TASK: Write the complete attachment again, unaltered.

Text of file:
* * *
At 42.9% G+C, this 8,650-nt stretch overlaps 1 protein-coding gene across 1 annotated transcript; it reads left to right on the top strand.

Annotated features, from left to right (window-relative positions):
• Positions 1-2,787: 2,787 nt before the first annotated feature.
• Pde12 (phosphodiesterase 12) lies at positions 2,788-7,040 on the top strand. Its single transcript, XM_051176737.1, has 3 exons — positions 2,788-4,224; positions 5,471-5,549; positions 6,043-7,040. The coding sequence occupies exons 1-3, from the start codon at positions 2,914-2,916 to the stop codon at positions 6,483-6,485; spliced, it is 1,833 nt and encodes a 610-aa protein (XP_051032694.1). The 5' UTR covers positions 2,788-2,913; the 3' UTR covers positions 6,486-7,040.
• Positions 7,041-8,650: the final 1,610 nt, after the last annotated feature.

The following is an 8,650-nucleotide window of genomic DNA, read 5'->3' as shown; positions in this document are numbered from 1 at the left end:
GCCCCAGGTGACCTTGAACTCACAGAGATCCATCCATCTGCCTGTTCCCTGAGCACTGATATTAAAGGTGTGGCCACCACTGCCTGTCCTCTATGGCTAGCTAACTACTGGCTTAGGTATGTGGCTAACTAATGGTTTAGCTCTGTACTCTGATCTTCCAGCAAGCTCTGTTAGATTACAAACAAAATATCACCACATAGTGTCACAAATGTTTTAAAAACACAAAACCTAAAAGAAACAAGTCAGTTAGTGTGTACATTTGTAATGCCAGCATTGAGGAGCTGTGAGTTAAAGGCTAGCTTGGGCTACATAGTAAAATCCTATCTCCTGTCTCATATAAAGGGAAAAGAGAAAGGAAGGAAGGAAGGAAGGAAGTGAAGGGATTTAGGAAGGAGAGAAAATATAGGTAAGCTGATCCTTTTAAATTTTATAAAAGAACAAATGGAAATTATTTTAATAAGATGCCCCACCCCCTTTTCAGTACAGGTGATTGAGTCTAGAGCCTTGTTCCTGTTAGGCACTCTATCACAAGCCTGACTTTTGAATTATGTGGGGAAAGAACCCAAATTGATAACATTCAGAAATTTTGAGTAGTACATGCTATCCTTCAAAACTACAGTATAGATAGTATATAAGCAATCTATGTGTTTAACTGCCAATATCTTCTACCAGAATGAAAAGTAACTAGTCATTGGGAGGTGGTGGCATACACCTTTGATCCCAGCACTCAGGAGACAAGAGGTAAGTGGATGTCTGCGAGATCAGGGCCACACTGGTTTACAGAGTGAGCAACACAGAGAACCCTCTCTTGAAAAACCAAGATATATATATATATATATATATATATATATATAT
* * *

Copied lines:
At 42.9% G+C, this 8,650-nt stretch overlaps 1 protein-coding gene across 1 annotated transcript; it reads left to right on the top strand.

Annotated features, from left to right (window-relative positions):
• Positions 1-2,787: 2,787 nt before the first annotated feature.
• Pde12 (phosphodiesterase 12) lies at positions 2,788-7,040 on the top strand. Its single transcript, XM_051176737.1, has 3 exons — positions 2,788-4,224; positions 5,471-5,549; positions 6,043-7,040. The coding sequence occupies exons 1-3, from the start codon at positions 2,914-2,916 to the stop codon at positions 6,483-6,485; spliced, it is 1,833 nt and encodes a 610-aa protein (XP_051032694.1). The 5' UTR covers positions 2,788-2,913; the 3' UTR covers positions 6,486-7,040.
• Positions 7,041-8,650: the final 1,610 nt, after the last annotated feature.

The following is an 8,650-nucleotide window of genomic DNA, read 5'->3' as shown; positions in this document are numbered from 1 at the left end:
GCCCCAGGTGACCTTGAACTCACAGAGATCCATCCATCTGCCTGTTCCCTGAGCACTGATATTAAAGGTGTGGCCACCACTGCCTGTCCTCTATGGCTAGCTAACTACTGGCTTAGGTATGTGGCTAACTAATGGTTTAGCTCTGTACTCTGATCTTCCAGCAAGCTCTGTTAGATTACAAACAAAATATCACCACATAGTGTCACAAATGTTTTAAAAACACAAAACCTAAAAGAAACAAGTCAGTTAGTGTGTACATTTGTAATGCCAGCATTGAGGAGCTGTGAGTTAAAGGCTAGCTTGGGCTACATAGTAAAATCCTATCTCCTGTCTCATATAAAGGGAAAAGAGAAAGGAAGGAAGGAAGGAAGGAAGTGAAGGGATTTAGGAAGGAGAGAAAATATAGGTAAGCTGATCCTTTTAAATTTTATAAAAGAACAAATGGAAATTATTTTAATAAGATGCCCCACCCCCTTTTCAGTACAGGTGATTGAGTCTAGAGCCTTGTTCCTGTTAGGCACTCTATCACAAGCCTGACTTTTGAATTATGTGGGGAAAGAACCCAAATTGATAACATTCAGAAATTTTGAGTAGTACATGCTATCCTTCAAAACTACAGTATAGATAGTATATAAGCAATCTATGTGTTTAACTGCCAATATCTTCTACCAGAATGAAAAGTAACTAGTCATTGGGAGGTGGTGGCATACACCTTTGATCCCAGCACTCAGGAGACAAGAGGTAAGTGGATGTCTGCGAGATCAGGGCCACACTGGTTTACAGAGTGAGCAACACAGAGAACCCTCTCTTGAAAAACCAAGATATATATATATATATATATATATATATATATAT